May 27, 2017

How to survive the Writing Placement for Juniors exam

(Photo courtesy of ccarlstead / Flickr)

Registration for the Writing Placement for Juniors, also known as the WPJ, opened this week. Undergraduate students with 60 or more units can register from Feb. 20 to March 3 at noon for the upcoming test on Saturday, March 11. At Sacramento State, students are required to either take English 109W, 109M or the WPJ to graduate. So here are some tips to help get ready.

Take care of yourself

  • Like any test, getting a good night’s rest is imperative. Tests take place at either 8 a.m. or noon and may run anywhere from two to three hours.
  • Eat a nutritious breakfast! Grab some protein and get lots of vitamins and minerals to keep your body and brain fueled and functioning at its best.

Be prepared

“I think it’s being informed about what they are doing, and that they can only take it once,” said Angela Arnold, an administrative support coordinator with the English department. “So if you’re not prepared, don’t attempt it”.

  • Check what room the WPJ will be given and park accordingly. Be on time if you are late they will not let you take the exam. Read your SacLink email because all communication will be given through that outlet. The English Department will not send anything to your personal email.
  • Don’t forget to pay for your exam.

The deadline to register and pay for the exam in person is March 3. The deadline to pay online is March 5. Make sure to register and pay on time. No fees will be accepted the day of the exam.

  • Do not leave the house without your Sac State One Card, another form of ID, your registration form and multiple pens or pencils.
  • Workshops are available that are designed to help prepare students for the essays. The link to sign up is available after registration or through the GWAR website. The informational sessions take one hour and will give grading criteria and tips on how to use some of the materials.

“These workshops are important because they let students know what the exam is going to look like,” Hogan said.

The workshop packet is also available online for students who can’t make it to the workshops, Arnold said. The workshops start the day after registration and end the day before the test.

Odds and ends to be aware of

  • When they say absolutely no distractions they mean it. Students must put all belongings in the front of the classroom and must completely turn off all electronic devices.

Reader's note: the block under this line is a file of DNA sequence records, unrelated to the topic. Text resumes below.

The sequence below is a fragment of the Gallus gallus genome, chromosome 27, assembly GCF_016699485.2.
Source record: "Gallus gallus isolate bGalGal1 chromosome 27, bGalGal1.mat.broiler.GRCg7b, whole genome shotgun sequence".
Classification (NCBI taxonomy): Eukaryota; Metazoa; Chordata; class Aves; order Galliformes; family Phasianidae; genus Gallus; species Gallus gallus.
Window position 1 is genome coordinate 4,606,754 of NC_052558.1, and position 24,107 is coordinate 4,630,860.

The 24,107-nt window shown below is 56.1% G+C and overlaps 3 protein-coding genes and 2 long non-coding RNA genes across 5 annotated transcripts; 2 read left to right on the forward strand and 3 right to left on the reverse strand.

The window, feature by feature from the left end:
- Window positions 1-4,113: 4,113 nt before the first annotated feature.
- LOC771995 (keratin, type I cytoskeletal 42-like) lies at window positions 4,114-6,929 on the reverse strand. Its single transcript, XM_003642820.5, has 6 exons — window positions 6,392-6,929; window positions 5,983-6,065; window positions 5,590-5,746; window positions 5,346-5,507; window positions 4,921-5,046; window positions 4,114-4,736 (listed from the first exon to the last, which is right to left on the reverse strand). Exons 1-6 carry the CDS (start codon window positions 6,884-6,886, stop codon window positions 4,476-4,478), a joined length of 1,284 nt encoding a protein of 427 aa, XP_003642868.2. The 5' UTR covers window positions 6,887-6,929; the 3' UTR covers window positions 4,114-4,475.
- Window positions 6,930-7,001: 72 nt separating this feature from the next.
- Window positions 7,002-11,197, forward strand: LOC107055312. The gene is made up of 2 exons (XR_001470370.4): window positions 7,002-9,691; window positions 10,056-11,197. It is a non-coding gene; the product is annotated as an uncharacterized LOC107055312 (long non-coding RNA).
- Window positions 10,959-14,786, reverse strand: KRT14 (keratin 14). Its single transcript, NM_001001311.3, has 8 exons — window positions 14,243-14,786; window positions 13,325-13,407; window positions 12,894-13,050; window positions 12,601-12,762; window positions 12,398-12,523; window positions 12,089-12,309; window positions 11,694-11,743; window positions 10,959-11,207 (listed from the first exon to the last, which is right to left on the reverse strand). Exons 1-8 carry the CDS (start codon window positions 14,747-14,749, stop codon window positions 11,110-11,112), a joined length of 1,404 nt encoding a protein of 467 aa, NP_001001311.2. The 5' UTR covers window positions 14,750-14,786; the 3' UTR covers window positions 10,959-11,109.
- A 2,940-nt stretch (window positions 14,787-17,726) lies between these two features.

• Students are only allowed to take the WPJ once. If you pay for the exam but feel you are not ready, you are allowed to register again without a refund. A make-up exam is available after each test date for students who are not able to attend the day of the exam for religious, medical, academic or emergency reasons.
  • Stay calm you’ve got this.

“I would advise students taking the test to relax,” said GWAR Coordinator Hayes Hogan.

  • If students are already registered and approved with the office of Service to Students with Disabilities (SSWD), then testing accommodations are available. Registration for SSWD accommodated test taking is available online at the Sac State testing services website.
  • According to Hogan, “the big mistake we see when reading the exams is too much summary.” The test asks students to read and respond to a set of texts. So when writing the exam, go beyond summary writing. The point of the WPJ is to prove that you can articulate a position and then argue it.
  • The WPJ consists of two essays. For the first one, a prompt is given where you will have to make an argument about the topic. The second essay instructs you to write about your writing  history and how you write essays. Just make sure to include an introduction, body paragraphs and a conclusion and it will be smooth sailing.

CORRECTION: March 7 at 1:26 p.m. — The original version of this story did not identify ‘Arnold’ as Angela Arnold, an administrative support coordinator with the English department.

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